Business & GA, Commercial

Editor’s Note: Tail Wagging The Dog?

By David Jensen | November 1, 2004
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The 21st century, we are told, will be "the century of Asia." Just as Europe dominated economically in the 19th century, and North America prevailed in the 20th century, so it is Asia's turn to be the planet's economic powerhouse in the 21st century. That proclamation was mentioned at a Singapore Airshow about a decade ago. I forgot who made it but never forgot the words. The statement came to mind in late September, when I attended a roundtable in Washington, D.C. It was sponsored by the European Institute and featured Victor Aguado, Eurocontrol's director general. In addition to speaking at the event, Aguado crossed the Atlantic to sign a memorandum of cooperation (MoC) with FAA Administrator Marion Blakey.

The MoC's intent, according to an FAA release, is "to expand and promote cooperative air traffic management and research initiatives between the two organizations." Like cooperative research projects in the past between FAA and Eurocontrol -- representing the now dominant aviation markets--the planned initiatives are meant to achieve the much larger goal of seamless air operations around the world. This, even though the MoC fails to include other, very important parts of the world.

In tandem with trans-Atlantic cooperation is the Single European Sky initiative, which strives for seamless air operations in Europe, as we report in this issue (page 34). The commercial aviation community would welcome such an environment worldwide, as it would standardize operational procedures and allow standardization in flight deck equipage.

Aguado told roundtable attendees: "The first memorandum [between Eurocontrol and FAA] was signed in 1986. It has been updated since then and lots of additions [have been] made to it. But this one is a significant improvement in that it places clear emphasis on the importance of interoperability of global systems. If you imagine trans-Atlantic cooperation as a bridge over the ocean, this memorandum is one way of adding extra lanes to that bridge, speeding up and improving dialogue between the two continents."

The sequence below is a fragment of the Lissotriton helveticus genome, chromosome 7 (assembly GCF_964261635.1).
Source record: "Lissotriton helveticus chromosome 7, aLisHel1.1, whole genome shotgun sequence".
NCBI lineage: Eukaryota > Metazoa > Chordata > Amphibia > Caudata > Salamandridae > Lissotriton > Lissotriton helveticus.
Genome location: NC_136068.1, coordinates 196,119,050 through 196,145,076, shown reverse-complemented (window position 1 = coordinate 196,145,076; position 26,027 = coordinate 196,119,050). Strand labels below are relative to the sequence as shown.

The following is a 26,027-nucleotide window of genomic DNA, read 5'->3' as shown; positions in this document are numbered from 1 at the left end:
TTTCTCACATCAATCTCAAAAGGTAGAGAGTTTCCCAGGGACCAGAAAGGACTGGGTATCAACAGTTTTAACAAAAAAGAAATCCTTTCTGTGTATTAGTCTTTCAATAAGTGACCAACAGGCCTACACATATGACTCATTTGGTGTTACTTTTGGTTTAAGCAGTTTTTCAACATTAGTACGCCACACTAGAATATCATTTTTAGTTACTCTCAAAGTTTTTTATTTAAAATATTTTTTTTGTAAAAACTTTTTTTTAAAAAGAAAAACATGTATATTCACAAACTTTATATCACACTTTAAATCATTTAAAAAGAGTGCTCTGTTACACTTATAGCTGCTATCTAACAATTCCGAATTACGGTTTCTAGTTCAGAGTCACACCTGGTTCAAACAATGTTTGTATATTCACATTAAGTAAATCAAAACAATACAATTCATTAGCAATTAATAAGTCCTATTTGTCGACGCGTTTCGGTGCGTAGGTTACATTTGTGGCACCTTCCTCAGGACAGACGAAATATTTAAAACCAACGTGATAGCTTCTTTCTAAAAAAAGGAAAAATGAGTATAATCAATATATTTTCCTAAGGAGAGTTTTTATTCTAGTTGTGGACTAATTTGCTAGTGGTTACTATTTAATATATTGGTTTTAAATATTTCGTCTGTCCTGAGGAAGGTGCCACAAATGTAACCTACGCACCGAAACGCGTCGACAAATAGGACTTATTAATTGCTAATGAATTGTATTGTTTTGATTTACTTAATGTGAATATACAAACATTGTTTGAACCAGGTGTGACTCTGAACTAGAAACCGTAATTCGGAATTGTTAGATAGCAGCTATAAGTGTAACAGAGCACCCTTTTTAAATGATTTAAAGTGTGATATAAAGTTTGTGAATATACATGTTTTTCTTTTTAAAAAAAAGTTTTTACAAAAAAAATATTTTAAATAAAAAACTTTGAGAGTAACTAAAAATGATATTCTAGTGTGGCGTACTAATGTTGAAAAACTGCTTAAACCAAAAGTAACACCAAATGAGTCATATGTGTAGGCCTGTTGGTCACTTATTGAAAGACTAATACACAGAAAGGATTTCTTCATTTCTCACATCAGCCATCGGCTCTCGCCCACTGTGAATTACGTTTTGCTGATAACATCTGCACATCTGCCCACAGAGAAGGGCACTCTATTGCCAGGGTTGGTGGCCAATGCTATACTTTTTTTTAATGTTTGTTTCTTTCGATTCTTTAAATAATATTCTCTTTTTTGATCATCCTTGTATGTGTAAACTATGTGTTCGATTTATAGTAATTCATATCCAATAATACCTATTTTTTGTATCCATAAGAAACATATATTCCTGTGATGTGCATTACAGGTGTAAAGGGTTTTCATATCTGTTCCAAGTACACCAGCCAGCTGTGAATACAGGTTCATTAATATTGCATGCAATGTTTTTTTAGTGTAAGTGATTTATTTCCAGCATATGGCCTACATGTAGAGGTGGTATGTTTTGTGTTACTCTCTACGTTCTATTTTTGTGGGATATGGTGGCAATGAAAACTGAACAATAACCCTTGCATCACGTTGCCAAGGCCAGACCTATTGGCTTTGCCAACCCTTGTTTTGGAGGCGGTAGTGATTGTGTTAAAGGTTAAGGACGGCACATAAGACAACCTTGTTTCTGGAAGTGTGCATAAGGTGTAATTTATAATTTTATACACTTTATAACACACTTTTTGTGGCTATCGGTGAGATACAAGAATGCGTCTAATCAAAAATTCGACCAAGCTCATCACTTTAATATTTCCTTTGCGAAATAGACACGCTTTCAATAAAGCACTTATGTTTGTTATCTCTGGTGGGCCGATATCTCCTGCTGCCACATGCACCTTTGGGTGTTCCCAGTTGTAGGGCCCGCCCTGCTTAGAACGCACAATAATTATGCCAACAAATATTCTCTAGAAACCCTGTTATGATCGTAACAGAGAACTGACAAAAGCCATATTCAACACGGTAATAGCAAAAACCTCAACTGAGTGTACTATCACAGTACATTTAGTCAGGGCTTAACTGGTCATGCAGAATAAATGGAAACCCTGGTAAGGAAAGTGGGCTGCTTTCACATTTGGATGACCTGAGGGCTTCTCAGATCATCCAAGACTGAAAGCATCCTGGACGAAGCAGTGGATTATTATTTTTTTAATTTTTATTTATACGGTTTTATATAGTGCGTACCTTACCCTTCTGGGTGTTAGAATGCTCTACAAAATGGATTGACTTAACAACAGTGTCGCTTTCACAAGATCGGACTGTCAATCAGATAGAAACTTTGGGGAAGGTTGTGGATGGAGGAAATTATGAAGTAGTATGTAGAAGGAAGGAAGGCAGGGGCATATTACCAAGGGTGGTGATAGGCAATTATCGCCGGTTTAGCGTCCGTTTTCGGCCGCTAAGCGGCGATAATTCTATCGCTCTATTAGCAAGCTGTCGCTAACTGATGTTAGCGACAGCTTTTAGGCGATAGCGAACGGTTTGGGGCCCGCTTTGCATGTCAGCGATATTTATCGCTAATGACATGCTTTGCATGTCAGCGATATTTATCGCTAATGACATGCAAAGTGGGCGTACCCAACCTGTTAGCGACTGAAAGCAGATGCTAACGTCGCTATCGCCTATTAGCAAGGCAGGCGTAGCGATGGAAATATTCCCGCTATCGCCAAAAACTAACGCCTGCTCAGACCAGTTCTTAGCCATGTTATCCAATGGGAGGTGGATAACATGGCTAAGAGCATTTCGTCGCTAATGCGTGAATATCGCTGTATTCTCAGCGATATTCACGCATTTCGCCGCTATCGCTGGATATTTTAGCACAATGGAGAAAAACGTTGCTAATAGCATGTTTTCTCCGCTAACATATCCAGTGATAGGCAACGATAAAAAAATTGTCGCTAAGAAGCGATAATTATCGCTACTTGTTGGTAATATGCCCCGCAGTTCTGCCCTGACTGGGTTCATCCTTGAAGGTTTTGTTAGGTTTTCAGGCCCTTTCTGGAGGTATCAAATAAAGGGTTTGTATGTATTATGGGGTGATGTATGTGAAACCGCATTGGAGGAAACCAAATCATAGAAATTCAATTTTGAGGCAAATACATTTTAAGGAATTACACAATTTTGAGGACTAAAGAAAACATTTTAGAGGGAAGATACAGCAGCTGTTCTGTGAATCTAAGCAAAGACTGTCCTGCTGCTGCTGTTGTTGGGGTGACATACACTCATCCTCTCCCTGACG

The director general also fielded questions, many of which were preceded by praise for Eurocontrol's cooperative activity with FAA. One question, however, struck a provocative note. In essence, the questioner asked whether the focus on cooperation between Europe and the United States might cause FAA and Eurocontrol to ignore the importance of the rapidly growing air transportation market in China.

Aguado acknowledged not only China's growing economic prominence but that of India, Indonesia and other Asian countries. He also stressed the importance of FAA's and Eurocontrol's working within the framework of the International Civil Aviation Organization. But he added that the United States and Europe face similar challenges, not the least of which is combating air traffic congestion and delays. Indeed, the United States and Europe clearly dominate global aviation activity.

But will they always dominate? Consider China, alone. Its gross national product has grown annually by an average of 9 percent, more than three times the U.S. rate. It has close to five times more population than the U.S. and nearly three times more than Europe. And its land mass is as large as the United States' or Europe's, but it doesn't share their advanced highway and railway systems.

And so the economic advancement of China, as well as other nations in the Asia/Pacific region, must rely more on aviation. In its 20-year forecast, Boeing predicts the air travel market in the Asia/Pacific region will triple in size by 2022. Likewise, Airbus foresees 60 percent of the widebody fleet operating in the Asia/Pacific by that year.

And while Europe and America struggle to add a runway or two to existing hubs, China, reportedly, is building 50 new airports. Each one, of course, will be equipped with the latest ATM technology. This buildup is in addition to major ATM upgrade programs at China's major cities. China and other East Asian countries are eagerly exploring new technologies, too, such as satellite-based augmentation systems.

With these factors in mind, could we eventually see an example of "the tail wagging the dog?"--where the region that uses the latest ATM technology and has the fastest growing air travel industry may believe it has equal, if not greater, clout than the United States and Europe in determining how airspace should be made seamless?

These observations are not meant to diminish the importance of the FAA-Eurocontrol MoC. The document remains a vital link between the current dominant aviation markets. But it has become quite apparent that the bridge of cooperation Aguado mentioned should soon be expanded with spans to a region of the world that already has laid claim to this century.

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